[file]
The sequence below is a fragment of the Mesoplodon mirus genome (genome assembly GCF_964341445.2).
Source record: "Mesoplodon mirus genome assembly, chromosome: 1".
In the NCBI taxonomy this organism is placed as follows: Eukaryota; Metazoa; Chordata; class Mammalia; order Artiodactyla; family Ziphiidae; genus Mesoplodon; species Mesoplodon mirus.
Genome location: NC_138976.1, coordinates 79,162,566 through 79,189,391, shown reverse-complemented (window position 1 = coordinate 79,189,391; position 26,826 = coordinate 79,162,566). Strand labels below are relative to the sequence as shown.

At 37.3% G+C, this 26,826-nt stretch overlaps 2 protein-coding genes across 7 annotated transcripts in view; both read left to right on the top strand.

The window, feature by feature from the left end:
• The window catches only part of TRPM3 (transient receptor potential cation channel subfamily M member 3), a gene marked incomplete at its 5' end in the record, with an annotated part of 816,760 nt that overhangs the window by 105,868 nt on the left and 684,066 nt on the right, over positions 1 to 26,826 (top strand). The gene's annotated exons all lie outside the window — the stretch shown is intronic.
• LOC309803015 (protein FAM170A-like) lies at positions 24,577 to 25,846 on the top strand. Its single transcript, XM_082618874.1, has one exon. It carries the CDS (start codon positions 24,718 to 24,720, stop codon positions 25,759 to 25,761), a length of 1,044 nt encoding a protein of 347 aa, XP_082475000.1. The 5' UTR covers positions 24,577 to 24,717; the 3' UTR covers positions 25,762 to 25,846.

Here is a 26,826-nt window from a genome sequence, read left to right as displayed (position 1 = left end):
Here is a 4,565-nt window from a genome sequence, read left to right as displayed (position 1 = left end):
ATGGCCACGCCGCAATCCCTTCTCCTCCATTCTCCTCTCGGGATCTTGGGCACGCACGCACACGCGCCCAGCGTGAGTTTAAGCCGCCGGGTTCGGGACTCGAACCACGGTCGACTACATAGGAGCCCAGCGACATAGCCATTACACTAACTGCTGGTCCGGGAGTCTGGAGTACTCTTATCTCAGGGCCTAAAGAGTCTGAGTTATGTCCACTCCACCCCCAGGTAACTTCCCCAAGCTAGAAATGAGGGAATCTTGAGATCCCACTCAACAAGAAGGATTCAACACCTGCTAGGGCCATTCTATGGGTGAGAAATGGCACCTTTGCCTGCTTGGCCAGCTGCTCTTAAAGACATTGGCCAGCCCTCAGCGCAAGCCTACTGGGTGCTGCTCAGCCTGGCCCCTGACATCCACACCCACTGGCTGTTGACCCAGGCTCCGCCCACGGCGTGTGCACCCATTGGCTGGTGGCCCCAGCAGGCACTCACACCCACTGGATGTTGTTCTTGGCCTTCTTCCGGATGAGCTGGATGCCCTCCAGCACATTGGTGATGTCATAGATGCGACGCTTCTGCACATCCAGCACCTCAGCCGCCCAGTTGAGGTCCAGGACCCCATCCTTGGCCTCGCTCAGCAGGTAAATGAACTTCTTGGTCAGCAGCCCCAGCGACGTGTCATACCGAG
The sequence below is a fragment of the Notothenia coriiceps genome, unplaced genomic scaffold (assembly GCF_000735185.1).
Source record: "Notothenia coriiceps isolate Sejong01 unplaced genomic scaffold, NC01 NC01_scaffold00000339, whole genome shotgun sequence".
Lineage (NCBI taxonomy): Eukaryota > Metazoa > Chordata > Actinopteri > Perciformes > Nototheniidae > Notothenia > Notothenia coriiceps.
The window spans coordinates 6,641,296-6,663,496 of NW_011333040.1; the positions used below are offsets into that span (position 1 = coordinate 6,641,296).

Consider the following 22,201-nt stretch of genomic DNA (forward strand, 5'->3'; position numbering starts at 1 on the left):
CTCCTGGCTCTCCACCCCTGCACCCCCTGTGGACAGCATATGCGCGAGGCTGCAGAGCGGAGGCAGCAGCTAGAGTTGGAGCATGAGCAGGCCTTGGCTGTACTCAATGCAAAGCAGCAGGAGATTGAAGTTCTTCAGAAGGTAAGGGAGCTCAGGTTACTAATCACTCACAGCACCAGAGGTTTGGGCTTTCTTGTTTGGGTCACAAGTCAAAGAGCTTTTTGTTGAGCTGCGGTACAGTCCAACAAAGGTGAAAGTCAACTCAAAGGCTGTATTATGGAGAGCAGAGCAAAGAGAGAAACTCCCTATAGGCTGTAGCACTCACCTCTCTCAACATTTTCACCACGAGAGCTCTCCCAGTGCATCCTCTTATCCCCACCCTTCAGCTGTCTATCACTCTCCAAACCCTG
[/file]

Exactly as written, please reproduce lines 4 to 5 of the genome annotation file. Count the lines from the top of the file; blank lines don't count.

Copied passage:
Genome location: NC_138976.1, coordinates 79,162,566 through 79,189,391, shown reverse-complemented (window position 1 = coordinate 79,189,391; position 26,826 = coordinate 79,162,566). Strand labels below are relative to the sequence as shown.

At 37.3% G+C, this 26,826-nt stretch overlaps 2 protein-coding genes across 7 annotated transcripts in view; both read left to right on the top strand.